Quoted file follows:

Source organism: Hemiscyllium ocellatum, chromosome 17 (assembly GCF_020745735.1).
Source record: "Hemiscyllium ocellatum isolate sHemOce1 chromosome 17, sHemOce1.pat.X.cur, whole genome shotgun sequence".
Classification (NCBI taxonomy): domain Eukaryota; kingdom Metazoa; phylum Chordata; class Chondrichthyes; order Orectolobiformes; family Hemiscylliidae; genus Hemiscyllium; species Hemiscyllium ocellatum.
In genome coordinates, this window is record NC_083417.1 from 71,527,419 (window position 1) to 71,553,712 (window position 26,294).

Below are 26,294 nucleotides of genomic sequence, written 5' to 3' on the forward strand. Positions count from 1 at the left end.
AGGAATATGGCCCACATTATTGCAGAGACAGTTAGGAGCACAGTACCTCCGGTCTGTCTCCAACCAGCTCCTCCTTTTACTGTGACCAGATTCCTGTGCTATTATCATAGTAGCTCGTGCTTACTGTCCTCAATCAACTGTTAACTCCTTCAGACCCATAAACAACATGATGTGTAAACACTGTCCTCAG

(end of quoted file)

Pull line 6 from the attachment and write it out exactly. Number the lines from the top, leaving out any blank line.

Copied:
AGGAATATGGCCCACATTATTGCAGAGACAGTTAGGAGCACAGTACCTCCGGTCTGTCTCCAACCAGCTCCTCCTTTTACTGTGACCAGATTCCTGTGCTATTATCATAGTAGCTCGTGCTTACTGTCCTCAATCAACTGTTAACTCCTTCAGACCCATAAACAACATGATGTGTAAACACTGTCCTCAG